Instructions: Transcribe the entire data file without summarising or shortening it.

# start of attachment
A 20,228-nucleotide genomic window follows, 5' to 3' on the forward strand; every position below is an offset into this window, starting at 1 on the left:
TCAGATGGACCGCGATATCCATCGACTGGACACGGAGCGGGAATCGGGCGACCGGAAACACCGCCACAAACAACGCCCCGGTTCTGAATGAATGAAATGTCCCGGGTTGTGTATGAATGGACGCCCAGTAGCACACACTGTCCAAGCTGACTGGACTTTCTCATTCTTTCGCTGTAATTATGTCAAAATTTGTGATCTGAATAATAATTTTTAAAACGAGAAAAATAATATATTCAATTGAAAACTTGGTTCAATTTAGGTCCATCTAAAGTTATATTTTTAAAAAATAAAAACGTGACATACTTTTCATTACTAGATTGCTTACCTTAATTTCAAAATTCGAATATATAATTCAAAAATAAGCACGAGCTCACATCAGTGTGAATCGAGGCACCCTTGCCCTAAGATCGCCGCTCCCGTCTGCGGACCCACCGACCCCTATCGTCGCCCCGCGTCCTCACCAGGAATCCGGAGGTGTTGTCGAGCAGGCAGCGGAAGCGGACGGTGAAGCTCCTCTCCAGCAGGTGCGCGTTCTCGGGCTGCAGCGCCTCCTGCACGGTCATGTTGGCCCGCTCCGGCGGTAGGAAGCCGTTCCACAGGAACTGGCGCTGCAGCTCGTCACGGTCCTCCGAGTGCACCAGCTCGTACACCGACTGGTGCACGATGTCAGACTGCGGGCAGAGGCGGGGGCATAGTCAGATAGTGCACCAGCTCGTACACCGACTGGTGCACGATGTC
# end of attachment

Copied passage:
A 20,228-nucleotide genomic window follows, 5' to 3' on the forward strand; every position below is an offset into this window, starting at 1 on the left:
TCAGATGGACCGCGATATCCATCGACTGGACACGGAGCGGGAATCGGGCGACCGGAAACACCGCCACAAACAACGCCCCGGTTCTGAATGAATGAAATGTCCCGGGTTGTGTATGAATGGACGCCCAGTAGCACACACTGTCCAAGCTGACTGGACTTTCTCATTCTTTCGCTGTAATTATGTCAAAATTTGTGATCTGAATAATAATTTTTAAAACGAGAAAAATAATATATTCAATTGAAAACTTGGTTCAATTTAGGTCCATCTAAAGTTATATTTTTAAAAAATAAAAACGTGACATACTTTTCATTACTAGATTGCTTACCTTAATTTCAAAATTCGAATATATAATTCAAAAATAAGCACGAGCTCACATCAGTGTGAATCGAGGCACCCTTGCCCTAAGATCGCCGCTCCCGTCTGCGGACCCACCGACCCCTATCGTCGCCCCGCGTCCTCACCAGGAATCCGGAGGTGTTGTCGAGCAGGCAGCGGAAGCGGACGGTGAAGCTCCTCTCCAGCAGGTGCGCGTTCTCGGGCTGCAGCGCCTCCTGCACGGTCATGTTGGCCCGCTCCGGCGGTAGGAAGCCGTTCCACAGGAACTGGCGCTGCAGCTCGTCACGGTCCTCCGAGTGCACCAGCTCGTACACCGACTGGTGCACGATGTCAGACTGCGGGCAGAGGCGGGGGCATAGTCAGATAGTGCACCAGCTCGTACACCGACTGGTGCACGATGTC